Tuesday, May 06, 2008

And now for a true story..

..that suggests the prevailing organisational culture still at work within the banking sector in Nigeria. The story was recounted this lunchtime, by a friend who heard the story directly from the man involved.

Our man had just been appointed the senior legal adviser to a well-known Nigerian bank. During his first week at work, he was in his office around 6pm, when one of his team, entered his room and closed and locked the door behind her. Before his shocked eyes, she stripped off in seconds, and completely naked, walked towards him. Stunned, he asked her what she was doing. She pointed to his desk and said, 'this has been serviced many times.' Horrified, the guy ran out of his room.

One has to ask, what exactly had been going on for the woman, without any questions, suggestions, dialogue or prompting, to undress herself in this way. What form of sexual/behavioural conditioning had she been subjected to? Did her former boss assume droit de seigneur upon all his female staff?

Put alongside the story that new female marketing recruits are given condoms as part of their induction pack (which unfortunately seems not to be an urban myth), we start to see the ugly reality for many women in the corporate workplace in Nigeria.


Anonymous,  5:53 pm  

A condom as part of the induction pack??? When are Nigerian women going to stand up for themselves?

As for the guy who ran away, good on him. He may just have escaped from AIDS, Gonorrhea or something.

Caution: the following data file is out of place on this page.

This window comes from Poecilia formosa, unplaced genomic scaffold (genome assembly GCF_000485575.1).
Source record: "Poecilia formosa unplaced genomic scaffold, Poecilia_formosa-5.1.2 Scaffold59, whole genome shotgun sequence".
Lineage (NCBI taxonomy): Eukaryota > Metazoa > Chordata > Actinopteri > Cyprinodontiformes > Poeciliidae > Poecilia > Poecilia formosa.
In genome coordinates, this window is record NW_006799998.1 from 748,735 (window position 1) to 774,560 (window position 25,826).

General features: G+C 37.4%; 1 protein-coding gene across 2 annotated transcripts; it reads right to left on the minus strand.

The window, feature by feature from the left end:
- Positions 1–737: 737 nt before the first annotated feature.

Alaye Scoro 6:25 pm  

You really expect us to believe the guy didn't say a word in the few seconds that it took her to strip. I mean honestly, the guy was asking for trouble just there.
I'm sure his desk had many a projectile he could have lobbed in her general direction before she was able to unhook her bra.

Anonymous,  7:36 pm  

Jeremy, do you consume palm oil? If so, you may want to read this:


Palm oil merchants desperate for huger profits, introduce poisonous colorings into this key essential commodity, EMMANUEL MAYA follows the trail



In Nigeria, product adulteration is a multi-million-naira industry. And for years, mindless profiteers have made a killing, preying on popular consumer brands. Illegal as the activity is, it is also a turf business. While some are busy mass-producing fake cigarettes and detergents, it would appear that the hardest hits are foods and beverages.

It was bad enough when the National Agency for Food and Drug Administration and Control (NAFDAC) began a few years back to unearth unwholesome foods like fake fruit drinks, beer brewed in the backwaters of Lagos, Benin and Port Harcourt, low quality soft drinks, bread enhanced with potassium bromide- a chemical known to cause cancer, loss of hearing and kidney failure- non iodized and insufficiently iodized salt.

More horrors were to come as industrial salt appeared in local markets as table salt. With the same viciousness, tins of cassava flour were sweetened with sugar and passed off as baby milk; and sacks of carbide were employed to ripen green fruits like mangoes, bananas and pineapples only to precipitate gastro-enteritis, stomach ulcer, nausea and diarrhea.